Before the pandemic hit, I combined working from home Monday to Friday as a freelance writer and looking after our two children, six and seven. My husband, an insurance broker, commuted to London full-time. The March 2020 lockdown forced him to work from home, and we began to share childcare more equally. This sense of shared daily parenting has brought many benefits not just to me but also to our family. And as much as I struggle to admit this because I know many people have suffered more than me during lockdown, I’m dreading it when he goes back to work, and the majority of parenting responsibilities return to me.
I understand that returning to the office will be a massive shock for my husband and many others. It’s an adaption that will take time, and it’s unlikely that workers will be returning to the workplace environment that they once knew. However, significant change is also coming for the partners of returners, as family life and roles created over the past year will be shaken up.
There are many reasons why I’m dreading my husband’s return to London, and I know I’m not the only parent who will be hesitant about the loosening of lockdown. With two of us at home, I can be more independent, and there’s a comfort in knowing I have help if I need it. We now share the school runs, which makes a big difference to my working day. I’ve had some recent medical appointments, and it’s been easier to arrange them knowing he could do a school pick-up.
But it’s not just about the time-saving factors or the school run logistics; it’s about the feeling the more collaborated parenting approach provides. And this is where I risk sounding like a spoilt brat, but the current situation feels equal; more like a partnership where we both share the day-to-day. All the responsibilities of being a parent to young children are for both of us to bear. There’s a sense of being in it together and an awareness and appreciation for the roles we are carrying out as working parents.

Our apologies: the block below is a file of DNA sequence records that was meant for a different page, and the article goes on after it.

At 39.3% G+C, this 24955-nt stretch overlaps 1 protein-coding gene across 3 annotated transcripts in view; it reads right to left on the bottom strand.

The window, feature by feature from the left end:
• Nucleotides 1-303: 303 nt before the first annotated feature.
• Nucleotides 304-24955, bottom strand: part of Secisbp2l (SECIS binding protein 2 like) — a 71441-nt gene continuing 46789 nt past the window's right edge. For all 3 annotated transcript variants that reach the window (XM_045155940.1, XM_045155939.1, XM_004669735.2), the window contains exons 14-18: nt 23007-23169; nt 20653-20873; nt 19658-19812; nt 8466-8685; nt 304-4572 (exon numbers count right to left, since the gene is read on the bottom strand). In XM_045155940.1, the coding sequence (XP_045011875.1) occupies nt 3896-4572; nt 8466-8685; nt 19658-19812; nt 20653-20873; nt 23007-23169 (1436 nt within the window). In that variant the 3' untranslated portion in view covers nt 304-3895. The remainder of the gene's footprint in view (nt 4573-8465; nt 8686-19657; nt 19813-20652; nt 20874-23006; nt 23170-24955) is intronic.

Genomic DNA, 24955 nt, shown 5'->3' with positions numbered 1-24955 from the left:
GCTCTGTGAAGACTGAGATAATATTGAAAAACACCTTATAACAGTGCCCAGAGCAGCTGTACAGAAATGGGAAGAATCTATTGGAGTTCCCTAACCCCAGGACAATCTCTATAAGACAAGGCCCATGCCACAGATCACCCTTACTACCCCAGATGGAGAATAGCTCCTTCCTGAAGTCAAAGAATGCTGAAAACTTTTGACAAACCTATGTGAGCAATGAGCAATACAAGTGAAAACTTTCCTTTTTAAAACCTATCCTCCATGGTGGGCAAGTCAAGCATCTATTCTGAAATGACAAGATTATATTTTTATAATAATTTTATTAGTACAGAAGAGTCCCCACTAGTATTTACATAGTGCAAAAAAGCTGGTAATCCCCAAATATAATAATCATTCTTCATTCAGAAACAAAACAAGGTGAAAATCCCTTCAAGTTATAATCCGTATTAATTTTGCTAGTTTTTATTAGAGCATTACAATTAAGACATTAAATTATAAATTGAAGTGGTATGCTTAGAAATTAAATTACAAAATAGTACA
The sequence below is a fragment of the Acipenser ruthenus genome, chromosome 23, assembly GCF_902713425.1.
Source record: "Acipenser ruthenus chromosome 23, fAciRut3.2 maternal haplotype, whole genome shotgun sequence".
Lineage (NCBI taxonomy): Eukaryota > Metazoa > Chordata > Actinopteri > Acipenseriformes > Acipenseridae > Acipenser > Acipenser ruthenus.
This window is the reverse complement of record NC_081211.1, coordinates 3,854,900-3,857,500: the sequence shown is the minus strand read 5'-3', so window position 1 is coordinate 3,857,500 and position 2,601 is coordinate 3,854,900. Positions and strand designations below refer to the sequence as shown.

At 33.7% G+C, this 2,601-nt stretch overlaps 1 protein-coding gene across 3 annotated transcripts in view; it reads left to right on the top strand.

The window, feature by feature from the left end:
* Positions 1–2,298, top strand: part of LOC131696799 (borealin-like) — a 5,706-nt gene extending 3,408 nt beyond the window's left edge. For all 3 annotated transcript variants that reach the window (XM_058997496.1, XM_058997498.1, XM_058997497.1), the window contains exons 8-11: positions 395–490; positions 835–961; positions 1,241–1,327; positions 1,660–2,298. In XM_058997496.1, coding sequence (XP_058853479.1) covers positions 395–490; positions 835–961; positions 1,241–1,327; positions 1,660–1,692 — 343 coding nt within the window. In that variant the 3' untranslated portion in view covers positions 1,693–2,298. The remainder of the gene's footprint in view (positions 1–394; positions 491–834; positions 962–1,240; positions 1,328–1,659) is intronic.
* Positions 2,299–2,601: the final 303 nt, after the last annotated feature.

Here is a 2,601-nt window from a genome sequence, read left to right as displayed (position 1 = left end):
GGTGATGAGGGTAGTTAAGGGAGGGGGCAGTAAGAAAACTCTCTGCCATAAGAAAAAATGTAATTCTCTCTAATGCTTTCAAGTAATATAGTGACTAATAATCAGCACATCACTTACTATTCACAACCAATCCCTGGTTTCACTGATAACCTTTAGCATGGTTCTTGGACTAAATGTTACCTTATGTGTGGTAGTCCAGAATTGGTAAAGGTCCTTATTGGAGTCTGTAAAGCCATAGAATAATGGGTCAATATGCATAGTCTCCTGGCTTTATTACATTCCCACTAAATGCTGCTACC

And he sees what it’s like. I mean, really sees it. He hears the moaning about doing homework or the need to nag several times for a child to put their shoes on for school. In the past, many of the emotional challenges have been on me.
The pandemic and the remote working model has benefited us as a family. I enjoy having my husband around for company, and sometimes we co-work, although admittedly, I won’t miss the insurance chat. Our children love their dad taking them to school, and it’s built a closeness between them that wasn’t there when he wasn’t at home a lot.
I’m bored of the sound of my own voice with regards to his anticipated return. I regularly ask when he will be back in the office (sometime in May is the expectation) and whether this will be every day, set days, odd days and whatever else I ask to sound mildly neurotic. The truth is, he doesn’t know. It looks likely there will be an initial part-time pattern of office work, but the future is cloudy, and I need to accept that.
There are other benefits to working from home. A recent study, by the Chartered Institute of Personnel Development, found that worker productivity increased during lockdown, and businesses should consider hybrid working (a mix of workplace and remote working) as lockdown eases. In addition, my husband seems less stressed and tired due to the lack of commuting, and he recognises that he doesn’t necessarily need to be in the office full-time. It’s a mindset change that I never imagined he’d adopt.
I understand that lockdown is easing, and of course, I’m happy about it, but I want to, and want my family to, hold onto some of the benefits. If possible, I hope we have a compromise where my husband adopts a hybrid working role. I’m not saying parents shouldn’t return to the office, but I think the hybrid pattern will benefit many parents, children and businesses. Ideally, I want my boys to continue to benefit from us both being around a lot and for my husband to attend a sports day without rushing for the next available train because there’s an expectation that he must be in the office.
For all the trauma and upheaval Covid-19 has delivered, I hope long term it helps to allow families more flexibility when it comes to work. A continued remote or hybrid work pattern can bring a sense of unified parenting and solidarity that wasn’t possible for many of us pre-Covid.
And, yes, I admit, I’d really like to keep sharing the school runs.